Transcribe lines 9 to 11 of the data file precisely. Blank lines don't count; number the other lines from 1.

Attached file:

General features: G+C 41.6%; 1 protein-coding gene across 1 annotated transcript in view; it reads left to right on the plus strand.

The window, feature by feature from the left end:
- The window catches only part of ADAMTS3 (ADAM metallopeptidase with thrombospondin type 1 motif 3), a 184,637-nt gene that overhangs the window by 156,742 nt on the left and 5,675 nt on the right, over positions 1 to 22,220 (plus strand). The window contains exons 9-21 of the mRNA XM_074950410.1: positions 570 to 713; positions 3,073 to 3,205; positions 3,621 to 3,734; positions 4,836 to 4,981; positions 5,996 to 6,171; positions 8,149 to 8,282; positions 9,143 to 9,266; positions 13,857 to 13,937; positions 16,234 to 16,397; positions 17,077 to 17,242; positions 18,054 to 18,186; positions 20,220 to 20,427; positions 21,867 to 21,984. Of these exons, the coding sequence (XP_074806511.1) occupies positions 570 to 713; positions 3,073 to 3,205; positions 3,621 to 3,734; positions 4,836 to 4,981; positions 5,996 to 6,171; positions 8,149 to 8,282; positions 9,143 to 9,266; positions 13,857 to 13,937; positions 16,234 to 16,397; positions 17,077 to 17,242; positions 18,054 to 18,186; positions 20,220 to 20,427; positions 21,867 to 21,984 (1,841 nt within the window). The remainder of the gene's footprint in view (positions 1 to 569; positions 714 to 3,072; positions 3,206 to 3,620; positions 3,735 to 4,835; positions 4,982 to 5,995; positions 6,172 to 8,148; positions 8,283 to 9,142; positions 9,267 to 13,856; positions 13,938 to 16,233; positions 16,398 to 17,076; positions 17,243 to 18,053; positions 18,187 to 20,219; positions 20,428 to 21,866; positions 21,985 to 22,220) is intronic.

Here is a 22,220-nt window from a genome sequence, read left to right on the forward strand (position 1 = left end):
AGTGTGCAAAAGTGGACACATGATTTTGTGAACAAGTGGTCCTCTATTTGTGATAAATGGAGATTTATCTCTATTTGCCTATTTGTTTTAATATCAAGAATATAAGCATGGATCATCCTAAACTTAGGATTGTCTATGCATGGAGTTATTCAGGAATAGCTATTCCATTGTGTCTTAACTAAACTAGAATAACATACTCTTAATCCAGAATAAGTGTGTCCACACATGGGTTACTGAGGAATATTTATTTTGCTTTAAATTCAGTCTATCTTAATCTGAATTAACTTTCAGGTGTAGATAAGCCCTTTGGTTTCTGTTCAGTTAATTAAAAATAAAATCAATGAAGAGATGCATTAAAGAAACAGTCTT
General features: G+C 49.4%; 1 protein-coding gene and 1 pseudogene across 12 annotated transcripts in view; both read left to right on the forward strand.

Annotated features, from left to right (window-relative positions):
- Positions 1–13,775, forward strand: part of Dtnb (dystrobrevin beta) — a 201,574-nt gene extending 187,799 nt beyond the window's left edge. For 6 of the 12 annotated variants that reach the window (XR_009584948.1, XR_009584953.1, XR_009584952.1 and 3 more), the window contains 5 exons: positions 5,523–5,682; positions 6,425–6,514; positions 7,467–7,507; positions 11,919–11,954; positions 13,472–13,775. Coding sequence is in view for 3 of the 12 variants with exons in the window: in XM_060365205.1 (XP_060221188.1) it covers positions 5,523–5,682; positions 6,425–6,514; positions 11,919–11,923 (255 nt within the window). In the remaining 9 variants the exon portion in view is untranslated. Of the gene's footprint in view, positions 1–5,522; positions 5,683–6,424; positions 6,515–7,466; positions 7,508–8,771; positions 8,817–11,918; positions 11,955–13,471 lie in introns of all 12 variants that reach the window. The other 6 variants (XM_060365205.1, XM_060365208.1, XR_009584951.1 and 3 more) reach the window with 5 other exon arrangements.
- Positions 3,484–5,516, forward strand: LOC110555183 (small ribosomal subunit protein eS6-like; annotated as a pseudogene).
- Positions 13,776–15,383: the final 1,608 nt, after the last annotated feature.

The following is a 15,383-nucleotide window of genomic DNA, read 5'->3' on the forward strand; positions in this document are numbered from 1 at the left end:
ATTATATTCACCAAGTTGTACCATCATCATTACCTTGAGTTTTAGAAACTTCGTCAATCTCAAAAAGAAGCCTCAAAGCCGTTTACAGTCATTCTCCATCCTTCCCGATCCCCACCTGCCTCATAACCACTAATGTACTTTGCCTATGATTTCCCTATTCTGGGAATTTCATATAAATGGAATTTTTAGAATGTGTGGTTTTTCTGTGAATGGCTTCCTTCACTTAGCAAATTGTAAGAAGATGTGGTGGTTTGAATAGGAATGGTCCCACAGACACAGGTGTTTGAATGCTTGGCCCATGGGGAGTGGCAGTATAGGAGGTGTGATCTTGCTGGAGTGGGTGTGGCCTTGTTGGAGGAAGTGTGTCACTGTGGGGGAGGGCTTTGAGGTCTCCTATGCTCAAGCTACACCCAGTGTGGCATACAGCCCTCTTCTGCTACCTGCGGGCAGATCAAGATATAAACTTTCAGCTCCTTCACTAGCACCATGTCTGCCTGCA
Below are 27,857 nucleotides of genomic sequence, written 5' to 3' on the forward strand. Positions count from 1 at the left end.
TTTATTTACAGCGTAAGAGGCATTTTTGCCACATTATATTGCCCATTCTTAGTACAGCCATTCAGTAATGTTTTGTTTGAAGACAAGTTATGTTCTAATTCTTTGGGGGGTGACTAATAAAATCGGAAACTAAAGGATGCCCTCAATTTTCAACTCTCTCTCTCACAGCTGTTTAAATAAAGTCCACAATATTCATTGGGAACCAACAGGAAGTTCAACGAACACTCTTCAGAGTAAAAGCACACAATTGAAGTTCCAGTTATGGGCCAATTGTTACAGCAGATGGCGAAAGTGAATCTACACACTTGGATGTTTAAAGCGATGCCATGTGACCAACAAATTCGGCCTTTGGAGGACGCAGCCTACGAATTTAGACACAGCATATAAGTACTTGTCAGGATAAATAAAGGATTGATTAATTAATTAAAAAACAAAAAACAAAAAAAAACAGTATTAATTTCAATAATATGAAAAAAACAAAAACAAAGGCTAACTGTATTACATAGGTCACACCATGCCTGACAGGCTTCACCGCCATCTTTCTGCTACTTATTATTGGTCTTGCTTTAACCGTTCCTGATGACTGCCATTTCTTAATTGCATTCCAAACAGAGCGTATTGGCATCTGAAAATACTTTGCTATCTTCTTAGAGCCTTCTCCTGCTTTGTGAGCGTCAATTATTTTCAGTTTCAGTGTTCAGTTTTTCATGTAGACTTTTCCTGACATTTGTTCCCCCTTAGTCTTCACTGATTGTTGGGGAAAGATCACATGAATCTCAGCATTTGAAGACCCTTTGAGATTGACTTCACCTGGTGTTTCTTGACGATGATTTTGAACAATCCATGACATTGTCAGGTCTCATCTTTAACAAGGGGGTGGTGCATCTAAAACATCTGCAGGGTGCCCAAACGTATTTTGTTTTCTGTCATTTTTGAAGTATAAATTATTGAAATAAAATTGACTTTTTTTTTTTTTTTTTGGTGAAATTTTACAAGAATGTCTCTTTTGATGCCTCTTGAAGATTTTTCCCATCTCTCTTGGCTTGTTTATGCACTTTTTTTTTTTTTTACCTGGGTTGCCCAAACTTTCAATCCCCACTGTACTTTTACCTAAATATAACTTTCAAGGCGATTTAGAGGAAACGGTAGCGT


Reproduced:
- Positions 3,484–5,516, forward strand: LOC110555183 (small ribosomal subunit protein eS6-like; annotated as a pseudogene).
- Positions 13,776–15,383: the final 1,608 nt, after the last annotated feature.

The following is a 15,383-nucleotide window of genomic DNA, read 5'->3' on the forward strand; positions in this document are numbered from 1 at the left end: